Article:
Is it correct to use this kind of ebonics structure?:

John: I have some tickets here for the tonight film that you want to watch.

Jennifer: How many do you got?

Is it o.k to replace the verb "got" instead of "have" here like in the possessive structure "have got"?

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    FYI -- I recommend you avoid the term Ebonics. It was coined in the 1970s to designate a hypothetical continuity of linguistic phenomena from West Africa through the Caribbean to the US, but even those who endorsed the theory preferred to call the speech of African-Americans Black English. The term became known to the general public in the 1990s primarily as a label for a politically controversial approach to teaching English to African-American students. Linguists have never to my knowledge used the term; the usual name for the dialect today is AAVE--African-American Vernacular English. Apr 9, 2017 at 1:37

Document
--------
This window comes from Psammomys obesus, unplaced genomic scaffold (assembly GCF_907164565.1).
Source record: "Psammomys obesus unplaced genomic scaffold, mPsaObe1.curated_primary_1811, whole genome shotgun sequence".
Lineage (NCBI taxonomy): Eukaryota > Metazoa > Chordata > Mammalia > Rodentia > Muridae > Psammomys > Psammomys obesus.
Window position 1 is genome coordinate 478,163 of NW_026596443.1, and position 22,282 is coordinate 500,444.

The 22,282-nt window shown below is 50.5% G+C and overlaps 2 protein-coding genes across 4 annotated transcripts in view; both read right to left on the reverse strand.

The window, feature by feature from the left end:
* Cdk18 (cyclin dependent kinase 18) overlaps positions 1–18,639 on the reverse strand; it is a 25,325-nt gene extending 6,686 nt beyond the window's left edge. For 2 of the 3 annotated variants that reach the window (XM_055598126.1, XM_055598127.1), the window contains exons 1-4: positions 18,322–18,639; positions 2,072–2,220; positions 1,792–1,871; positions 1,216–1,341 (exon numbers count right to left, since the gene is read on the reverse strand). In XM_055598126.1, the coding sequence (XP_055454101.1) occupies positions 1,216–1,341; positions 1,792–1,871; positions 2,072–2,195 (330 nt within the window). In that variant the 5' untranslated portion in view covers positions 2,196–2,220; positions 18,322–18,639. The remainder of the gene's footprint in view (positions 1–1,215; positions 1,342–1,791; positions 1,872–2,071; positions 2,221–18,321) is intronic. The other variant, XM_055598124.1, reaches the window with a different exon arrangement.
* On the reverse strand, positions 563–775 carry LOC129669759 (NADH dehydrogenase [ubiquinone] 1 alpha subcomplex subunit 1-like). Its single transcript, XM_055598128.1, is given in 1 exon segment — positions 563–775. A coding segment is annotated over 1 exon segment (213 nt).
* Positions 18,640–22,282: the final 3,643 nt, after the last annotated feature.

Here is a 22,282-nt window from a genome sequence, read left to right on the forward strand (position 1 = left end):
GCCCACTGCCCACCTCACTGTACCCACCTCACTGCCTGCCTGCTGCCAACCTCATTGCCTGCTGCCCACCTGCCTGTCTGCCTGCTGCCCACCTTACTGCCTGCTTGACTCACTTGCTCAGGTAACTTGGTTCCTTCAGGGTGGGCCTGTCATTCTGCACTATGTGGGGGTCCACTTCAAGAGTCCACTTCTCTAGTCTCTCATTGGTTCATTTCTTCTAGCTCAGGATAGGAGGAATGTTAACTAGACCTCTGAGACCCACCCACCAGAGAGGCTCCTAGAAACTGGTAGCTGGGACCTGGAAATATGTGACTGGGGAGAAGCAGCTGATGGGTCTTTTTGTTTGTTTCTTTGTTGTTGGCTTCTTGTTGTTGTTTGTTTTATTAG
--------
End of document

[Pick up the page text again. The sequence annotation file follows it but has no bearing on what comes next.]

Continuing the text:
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    Have got and have mean the same thing. But have in "have got" is normally omitted in spoken English. Apr 9, 2017 at 1:43

1 Answer 1


Gut check, from a native speaker of American English but not a native speaker of Ebonics: Yes, you can, but it sounds less idiomatic than "How many you got?", without the "do". (And the "you" would be pronounced "ya".)

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